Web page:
The public prosecutor of the Tunis First Instance Permanent Military Court brought charges against Yassine Ayari, a member of the suspended parliament representing the Hope and Labor movement, for comments on Facebook posted in July that allegedly insulted the president and defamed the army, Ayari told Human Rights Watch. In his posts, he described Saied’s July 25 measures as a “military coup” and said that “Saied has transgressed prerogatives as mandated to him by the constitution,” in reference to Saied’s use of article 80 of the 2014 constitution to justify his seizure of extraordinary powers. Article 80 authorizes the president to take “necessary measures” in case of “an imminent threat” but also circumscribes the measures permitted.
On July 30, after President Saied lifted parliamentary immunity, the authorities arrested Ayari to force him to serve a 2018 prison sentence handed down by a Tunis military court for a Facebook post deemed critical of the president. The authorities released Ayari on September 22, after he had spent two months in Mornaguia Prison in Tunis. The court postponed Ayari’s trial on the new charges from November 22 until February 14, 2022.
Amer Ayed, a television host, and Abdelatif Aloui, a member of parliament from the Al Karama coalition, were arrested separately on October 3, at their homes in Monastir and Tunis respectively, on a charge of defaming the president, their lawyer, Malek ben Amor, told Human Rights Watch. The two had appeared together on the October 1 edition of the weekly Zitouna TV program Hassad 24, which Ayed hosts. During the show, both criticized Saied and called his July 25 measures a coup. Aloui also called Saied “a manipulator,” and criticized senior appointments he had made. Authorities arrested and interrogated both men separately, in the absence of their lawyers.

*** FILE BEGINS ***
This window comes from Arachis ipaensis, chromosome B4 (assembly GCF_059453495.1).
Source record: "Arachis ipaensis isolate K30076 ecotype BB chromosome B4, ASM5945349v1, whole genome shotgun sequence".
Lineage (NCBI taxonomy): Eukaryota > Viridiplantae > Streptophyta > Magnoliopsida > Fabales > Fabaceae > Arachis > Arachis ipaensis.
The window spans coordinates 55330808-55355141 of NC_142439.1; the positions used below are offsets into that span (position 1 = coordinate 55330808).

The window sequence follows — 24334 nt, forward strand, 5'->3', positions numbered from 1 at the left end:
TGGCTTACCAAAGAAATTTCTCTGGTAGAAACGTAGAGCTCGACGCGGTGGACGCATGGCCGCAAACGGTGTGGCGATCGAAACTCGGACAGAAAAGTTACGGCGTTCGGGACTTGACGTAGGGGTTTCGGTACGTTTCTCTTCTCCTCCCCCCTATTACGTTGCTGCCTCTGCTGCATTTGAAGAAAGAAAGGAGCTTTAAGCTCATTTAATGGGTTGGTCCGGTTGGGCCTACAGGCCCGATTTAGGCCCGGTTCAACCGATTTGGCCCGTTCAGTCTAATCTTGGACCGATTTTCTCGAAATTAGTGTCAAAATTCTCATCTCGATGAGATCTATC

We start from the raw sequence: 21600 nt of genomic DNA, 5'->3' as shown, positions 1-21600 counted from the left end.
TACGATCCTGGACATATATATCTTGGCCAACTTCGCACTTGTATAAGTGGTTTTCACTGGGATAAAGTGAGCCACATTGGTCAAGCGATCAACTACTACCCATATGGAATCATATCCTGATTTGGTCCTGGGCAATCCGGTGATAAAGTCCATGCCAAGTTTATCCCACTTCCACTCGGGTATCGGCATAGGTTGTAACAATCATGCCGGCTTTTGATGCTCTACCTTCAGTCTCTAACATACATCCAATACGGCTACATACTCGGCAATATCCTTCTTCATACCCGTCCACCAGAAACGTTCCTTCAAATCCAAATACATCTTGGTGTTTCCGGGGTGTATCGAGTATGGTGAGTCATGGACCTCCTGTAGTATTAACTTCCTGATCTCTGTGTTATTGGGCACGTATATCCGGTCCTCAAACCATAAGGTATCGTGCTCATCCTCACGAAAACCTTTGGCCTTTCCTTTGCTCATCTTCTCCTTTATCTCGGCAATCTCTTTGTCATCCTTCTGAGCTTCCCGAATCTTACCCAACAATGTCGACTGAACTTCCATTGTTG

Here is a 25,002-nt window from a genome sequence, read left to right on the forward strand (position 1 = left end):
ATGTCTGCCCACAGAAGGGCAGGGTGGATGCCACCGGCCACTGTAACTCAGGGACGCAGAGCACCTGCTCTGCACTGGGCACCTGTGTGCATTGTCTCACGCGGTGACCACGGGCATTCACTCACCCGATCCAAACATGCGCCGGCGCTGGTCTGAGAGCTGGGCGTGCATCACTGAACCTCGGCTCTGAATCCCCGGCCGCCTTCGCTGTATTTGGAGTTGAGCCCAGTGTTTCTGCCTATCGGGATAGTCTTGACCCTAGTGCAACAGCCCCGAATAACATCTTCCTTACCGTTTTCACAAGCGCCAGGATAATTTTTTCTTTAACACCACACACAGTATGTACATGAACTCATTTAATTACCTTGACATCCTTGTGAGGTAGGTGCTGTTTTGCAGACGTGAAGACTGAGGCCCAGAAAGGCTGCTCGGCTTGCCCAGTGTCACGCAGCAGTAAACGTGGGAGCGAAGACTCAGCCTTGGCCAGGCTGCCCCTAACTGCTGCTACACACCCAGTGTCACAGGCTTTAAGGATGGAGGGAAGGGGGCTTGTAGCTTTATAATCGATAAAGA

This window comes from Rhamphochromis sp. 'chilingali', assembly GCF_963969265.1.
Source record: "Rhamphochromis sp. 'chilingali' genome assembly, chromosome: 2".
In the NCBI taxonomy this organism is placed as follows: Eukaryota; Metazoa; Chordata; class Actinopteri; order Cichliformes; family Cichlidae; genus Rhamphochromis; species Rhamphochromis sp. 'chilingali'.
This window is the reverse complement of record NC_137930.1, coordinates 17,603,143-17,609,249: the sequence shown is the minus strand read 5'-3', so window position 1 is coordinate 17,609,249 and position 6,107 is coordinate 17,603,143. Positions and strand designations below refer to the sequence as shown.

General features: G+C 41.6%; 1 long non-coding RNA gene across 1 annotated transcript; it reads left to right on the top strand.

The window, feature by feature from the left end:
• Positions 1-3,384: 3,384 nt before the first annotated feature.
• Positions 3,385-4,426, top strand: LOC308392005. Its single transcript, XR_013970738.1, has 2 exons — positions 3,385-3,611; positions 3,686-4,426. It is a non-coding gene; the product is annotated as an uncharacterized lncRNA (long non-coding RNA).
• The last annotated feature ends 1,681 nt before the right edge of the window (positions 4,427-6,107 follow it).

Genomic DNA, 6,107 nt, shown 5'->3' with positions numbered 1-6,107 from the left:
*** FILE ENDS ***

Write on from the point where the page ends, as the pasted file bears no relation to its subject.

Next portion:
On October 5, an investigating judge at Tunis First Instance Permanent Military court charged both men with “insulting the president,” “an attack that seeks to change the form of government or to incite people to take up arms against one another,” “accusing public officials of crimes related to their jobs without furnishing proof of guilt,” and “defaming the army.” On October 5, the court placed Ayed in detention while provisionally releasing Aloui. On November 25, the same court released Ayed provisionally and postponed the trial to January 20, 2022.
Officers of the Anti-Criminality Unit of Ben Arous of the National Guard in Ben Arous, interrogated Amina Mansour, a social media commentator, on June 28 about a satirical Facebook post from May describing the president as the “cleanest” and “most uncorrupt president.” A public prosecutor of Tunis First Instance Permanent Military Court interrogated Mansour the same day but did not order her detention.
On July 14, the court ordered Mansour to undergo a psychiatric evaluation but Mansour refused to comply and remains under investigation. “I am currently in a legal limbo,” Mansour told Human Rights Watch. “I don’t know what this situation means, does it mean that if I try to travel for example, police can just stop me and tell me that I have a pending judicial case?”
The revolution in 2010-2011 that ousted President Zine el-Abidine Ben Ali brought Tunisians more freedom to criticize the authorities. However, authorities have, since 2012, prosecuted numerous journalists, bloggers, artists, and intellectuals for peacefully criticizing the president and other officials, under penal code provisions on “defamation,” “offenses against state officials,” and “harming public order,” all of which can result in prison terms.
At least nine social media commentators have faced criminal charges since 2017 for criticizing senior public officials. Wajdi Mahouechi, an activist, is serving a two-year prison sentence a Tunis court imposed on him in November 2020 for posting a video of himself criticizing a public prosecutor.
Allowing the prosecution of a civilian before a military tribunal is a violation of the right to a fair trial and due process guarantees, Human Rights Watch said. The Principles on the Right to a Fair Trial and Legal Aid in Africa note that “the purpose of Military Courts is to determine offenses of a pure military nature committed by pure military personnel.”
Distributed by APO Group on behalf of Human Rights Watch (HRW).